Rebecca Stewart: 513-479-3335


99% of False Accusations Go Unpunished. Center for Prosecutor Integrity Asks, ‘Why?’

WASHINGTON / September 6, 2022 – Nikki Yovino of New York falsely accused two football players at Sacred Heart University of rape. The woman later admitted that she had lied to gain the sympathy of a prospective boyfriend. As a result, Yovino was sentenced to one year in prison, plus two years of probation (1).

Prosecutor Tatiana Messina explained her decision to prosecute this way: “Many true victims of sexual assault are often disbelieved, but that is because of cases like this and the impact they have on public perceptions. Miss Yovino’s actions are a disservice to those true victims, in addition to the two young men whose lives were greatly affected, and that was not something that could have been ignored.”

One of the falsely accused men, Malik St. Hilaire, sadly recounted, “I went from being a college student, to sitting at home being expelled, with no way to clear my name. I just hope she knows what she has done to me. My life will never be the same. I did nothing wrong, but everything has been altered because of this.”

But the punishment placed on Yovino stands in sharp exception to the rule. Even though all states have laws that prohibit false allegations and false swearing, prosecutors often ignore these violations of the law.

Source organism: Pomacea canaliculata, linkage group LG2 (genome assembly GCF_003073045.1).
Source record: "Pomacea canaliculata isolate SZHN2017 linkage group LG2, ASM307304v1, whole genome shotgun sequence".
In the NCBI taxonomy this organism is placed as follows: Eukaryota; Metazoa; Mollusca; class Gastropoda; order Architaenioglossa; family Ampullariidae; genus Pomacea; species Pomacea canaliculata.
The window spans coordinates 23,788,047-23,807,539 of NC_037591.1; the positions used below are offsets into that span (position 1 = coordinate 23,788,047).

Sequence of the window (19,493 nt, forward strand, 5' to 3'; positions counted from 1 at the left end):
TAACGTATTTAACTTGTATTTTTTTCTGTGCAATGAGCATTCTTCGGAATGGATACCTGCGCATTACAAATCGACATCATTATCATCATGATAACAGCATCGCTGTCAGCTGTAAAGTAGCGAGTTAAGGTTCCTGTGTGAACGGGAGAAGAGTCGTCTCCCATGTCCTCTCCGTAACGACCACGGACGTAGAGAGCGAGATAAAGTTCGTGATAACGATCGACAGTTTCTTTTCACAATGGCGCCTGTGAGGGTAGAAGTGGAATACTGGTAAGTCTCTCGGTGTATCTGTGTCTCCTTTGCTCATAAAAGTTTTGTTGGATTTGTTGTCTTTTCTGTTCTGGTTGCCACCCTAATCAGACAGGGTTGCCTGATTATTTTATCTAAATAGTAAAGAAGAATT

False allegations are widespread in the United States. A national survey sponsored by the Center for Prosecutor Integrity found that 8% of Americans — 11% of men and 6% of women — report being falsely accused of sexual assault, domestic violence, or child abuse. The 8% figure represents 20.4 million adults (2).

False allegations can have devastating consequences, including loss of family ties, social stigmatization, impairment of career opportunities, mental health problems, and wrongful convictions (3).

Since 1989, nearly 2,000 Americans have been wrongfully convicted of a crime as a result of a false allegation or perjury. False allegations and perjury have been found to be common contributors for the following types of cases (4):

  • Child sex abuse: 85% of wrongful convictions
  • Homicide: 72%
  • Drug Possession of Sale: 63%
  • Sexual assault: 45%

Falsely Accused Day will be observed on Friday, September 9 (5). The global observance will be marked by events held in the United States (6), United Kingdom (7), and elsewhere.

False allegations are not mere “name-calling.” A false allegation involves an accusation made in bad faith with the intention of maligning and harming the victim. Because of their long-term and pernicious effects, false allegations can be more harmful than physical abuse.

Given these facts, the Center for Prosecutor Integrity asks, Do prosecutors not view false allegations to be a “real” crime?